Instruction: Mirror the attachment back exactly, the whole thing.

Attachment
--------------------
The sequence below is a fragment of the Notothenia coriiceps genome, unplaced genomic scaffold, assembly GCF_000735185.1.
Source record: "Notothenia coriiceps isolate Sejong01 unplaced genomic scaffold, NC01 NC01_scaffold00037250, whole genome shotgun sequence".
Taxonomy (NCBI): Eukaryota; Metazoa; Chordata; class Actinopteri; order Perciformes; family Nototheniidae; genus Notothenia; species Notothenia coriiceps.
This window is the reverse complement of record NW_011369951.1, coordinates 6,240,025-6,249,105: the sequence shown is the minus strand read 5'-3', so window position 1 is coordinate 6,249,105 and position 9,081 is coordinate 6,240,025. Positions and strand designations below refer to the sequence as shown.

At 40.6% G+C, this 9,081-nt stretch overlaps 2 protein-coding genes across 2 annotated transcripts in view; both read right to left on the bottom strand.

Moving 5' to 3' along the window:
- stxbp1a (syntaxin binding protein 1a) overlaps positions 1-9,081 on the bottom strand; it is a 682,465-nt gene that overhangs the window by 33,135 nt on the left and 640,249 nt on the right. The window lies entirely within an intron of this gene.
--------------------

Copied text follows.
The sequence below is a fragment of the Notothenia coriiceps genome, unplaced genomic scaffold, assembly GCF_000735185.1.
Source record: "Notothenia coriiceps isolate Sejong01 unplaced genomic scaffold, NC01 NC01_scaffold00037250, whole genome shotgun sequence".
Taxonomy (NCBI): Eukaryota; Metazoa; Chordata; class Actinopteri; order Perciformes; family Nototheniidae; genus Notothenia; species Notothenia coriiceps.
This window is the reverse complement of record NW_011369951.1, coordinates 6,240,025-6,249,105: the sequence shown is the minus strand read 5'-3', so window position 1 is coordinate 6,249,105 and position 9,081 is coordinate 6,240,025. Positions and strand designations below refer to the sequence as shown.

At 40.6% G+C, this 9,081-nt stretch overlaps 2 protein-coding genes across 2 annotated transcripts in view; both read right to left on the bottom strand.

Moving 5' to 3' along the window:
- stxbp1a (syntaxin binding protein 1a) overlaps positions 1-9,081 on the bottom strand; it is a 682,465-nt gene that overhangs the window by 33,135 nt on the left and 640,249 nt on the right. The window lies entirely within an intron of this gene.